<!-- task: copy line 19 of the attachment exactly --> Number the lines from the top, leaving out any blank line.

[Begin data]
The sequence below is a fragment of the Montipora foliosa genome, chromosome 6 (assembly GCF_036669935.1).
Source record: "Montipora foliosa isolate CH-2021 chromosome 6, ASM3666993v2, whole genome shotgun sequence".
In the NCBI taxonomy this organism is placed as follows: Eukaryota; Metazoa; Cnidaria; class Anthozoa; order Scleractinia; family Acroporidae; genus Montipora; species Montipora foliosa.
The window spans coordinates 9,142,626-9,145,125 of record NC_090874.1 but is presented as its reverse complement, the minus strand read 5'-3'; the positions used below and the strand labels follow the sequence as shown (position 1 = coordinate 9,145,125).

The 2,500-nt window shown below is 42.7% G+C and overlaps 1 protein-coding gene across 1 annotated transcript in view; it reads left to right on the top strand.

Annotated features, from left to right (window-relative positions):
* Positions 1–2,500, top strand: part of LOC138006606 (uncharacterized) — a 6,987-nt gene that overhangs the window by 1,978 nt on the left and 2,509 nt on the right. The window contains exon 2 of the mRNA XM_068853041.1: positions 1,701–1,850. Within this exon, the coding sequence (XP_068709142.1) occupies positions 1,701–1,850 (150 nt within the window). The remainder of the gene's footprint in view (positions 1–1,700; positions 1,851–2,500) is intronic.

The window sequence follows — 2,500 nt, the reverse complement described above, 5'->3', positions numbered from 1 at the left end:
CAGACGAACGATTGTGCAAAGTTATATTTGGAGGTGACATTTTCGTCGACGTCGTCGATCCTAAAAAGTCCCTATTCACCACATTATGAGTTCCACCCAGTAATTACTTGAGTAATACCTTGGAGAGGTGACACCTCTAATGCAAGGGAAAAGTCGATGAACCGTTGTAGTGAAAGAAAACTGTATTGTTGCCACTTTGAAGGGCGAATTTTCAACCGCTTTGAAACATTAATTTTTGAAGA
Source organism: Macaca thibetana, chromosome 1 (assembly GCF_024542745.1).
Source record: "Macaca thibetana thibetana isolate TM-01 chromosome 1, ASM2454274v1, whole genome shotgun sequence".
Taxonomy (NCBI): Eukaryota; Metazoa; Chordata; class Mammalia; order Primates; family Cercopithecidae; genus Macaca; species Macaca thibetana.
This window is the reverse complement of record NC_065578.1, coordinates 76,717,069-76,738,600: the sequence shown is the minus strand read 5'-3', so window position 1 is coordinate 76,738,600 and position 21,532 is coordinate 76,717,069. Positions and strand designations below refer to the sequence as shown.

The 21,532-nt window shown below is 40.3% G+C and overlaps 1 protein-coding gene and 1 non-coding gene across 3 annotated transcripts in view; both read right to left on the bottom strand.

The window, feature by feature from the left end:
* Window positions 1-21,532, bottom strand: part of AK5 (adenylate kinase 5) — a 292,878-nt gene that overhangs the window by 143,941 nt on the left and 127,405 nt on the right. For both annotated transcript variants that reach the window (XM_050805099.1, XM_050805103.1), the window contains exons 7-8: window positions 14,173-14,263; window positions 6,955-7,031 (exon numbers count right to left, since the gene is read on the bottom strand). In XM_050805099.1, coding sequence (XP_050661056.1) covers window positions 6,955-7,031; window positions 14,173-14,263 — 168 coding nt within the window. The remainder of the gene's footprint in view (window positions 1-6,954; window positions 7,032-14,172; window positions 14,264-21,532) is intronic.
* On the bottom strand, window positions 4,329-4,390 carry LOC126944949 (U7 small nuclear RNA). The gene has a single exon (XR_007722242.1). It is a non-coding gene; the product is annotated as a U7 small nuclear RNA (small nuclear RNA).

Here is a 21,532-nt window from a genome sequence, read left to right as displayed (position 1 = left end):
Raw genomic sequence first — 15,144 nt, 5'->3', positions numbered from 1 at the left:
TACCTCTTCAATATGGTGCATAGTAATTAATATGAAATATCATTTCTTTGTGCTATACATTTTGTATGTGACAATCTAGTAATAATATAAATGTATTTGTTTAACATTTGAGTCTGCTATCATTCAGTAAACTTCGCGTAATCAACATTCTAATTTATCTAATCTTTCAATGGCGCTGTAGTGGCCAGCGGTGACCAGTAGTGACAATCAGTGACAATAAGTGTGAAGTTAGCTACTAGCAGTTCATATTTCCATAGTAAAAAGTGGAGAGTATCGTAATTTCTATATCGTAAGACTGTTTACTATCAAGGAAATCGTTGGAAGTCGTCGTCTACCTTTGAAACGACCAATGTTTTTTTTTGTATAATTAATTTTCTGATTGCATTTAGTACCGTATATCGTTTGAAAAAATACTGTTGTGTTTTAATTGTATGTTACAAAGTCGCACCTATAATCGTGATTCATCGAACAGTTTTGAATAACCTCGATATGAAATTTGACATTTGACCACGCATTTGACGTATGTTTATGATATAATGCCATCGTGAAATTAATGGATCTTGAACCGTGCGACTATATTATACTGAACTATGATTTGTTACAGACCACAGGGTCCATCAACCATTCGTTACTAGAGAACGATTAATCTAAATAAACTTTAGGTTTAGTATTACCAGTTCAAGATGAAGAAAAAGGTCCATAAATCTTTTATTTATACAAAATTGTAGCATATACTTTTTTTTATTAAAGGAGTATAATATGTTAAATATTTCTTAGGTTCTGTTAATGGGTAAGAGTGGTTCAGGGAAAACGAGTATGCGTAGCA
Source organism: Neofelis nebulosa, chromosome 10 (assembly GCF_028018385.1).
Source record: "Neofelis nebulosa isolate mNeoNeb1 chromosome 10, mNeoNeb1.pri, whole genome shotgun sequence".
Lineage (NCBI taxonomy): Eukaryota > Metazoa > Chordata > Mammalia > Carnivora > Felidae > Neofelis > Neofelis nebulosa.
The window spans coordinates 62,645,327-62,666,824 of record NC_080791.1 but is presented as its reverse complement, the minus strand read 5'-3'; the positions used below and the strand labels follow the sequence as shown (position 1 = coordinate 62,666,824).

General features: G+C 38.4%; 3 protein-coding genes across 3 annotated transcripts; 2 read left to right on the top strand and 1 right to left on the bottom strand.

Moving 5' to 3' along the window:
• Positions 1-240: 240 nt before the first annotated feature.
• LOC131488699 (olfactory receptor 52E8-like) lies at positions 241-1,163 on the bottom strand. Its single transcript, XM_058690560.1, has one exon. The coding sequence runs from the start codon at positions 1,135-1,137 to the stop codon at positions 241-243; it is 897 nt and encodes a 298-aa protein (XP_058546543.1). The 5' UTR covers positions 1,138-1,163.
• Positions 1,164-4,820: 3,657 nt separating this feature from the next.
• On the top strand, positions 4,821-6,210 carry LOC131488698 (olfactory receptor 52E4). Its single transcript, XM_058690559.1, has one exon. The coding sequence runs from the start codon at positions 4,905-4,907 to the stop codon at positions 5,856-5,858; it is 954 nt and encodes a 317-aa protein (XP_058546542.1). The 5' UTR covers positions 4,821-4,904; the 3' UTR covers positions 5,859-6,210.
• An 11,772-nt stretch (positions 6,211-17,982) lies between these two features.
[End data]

Raw genomic sequence first — 15,144 nt, 5'->3', positions numbered from 1 at the left: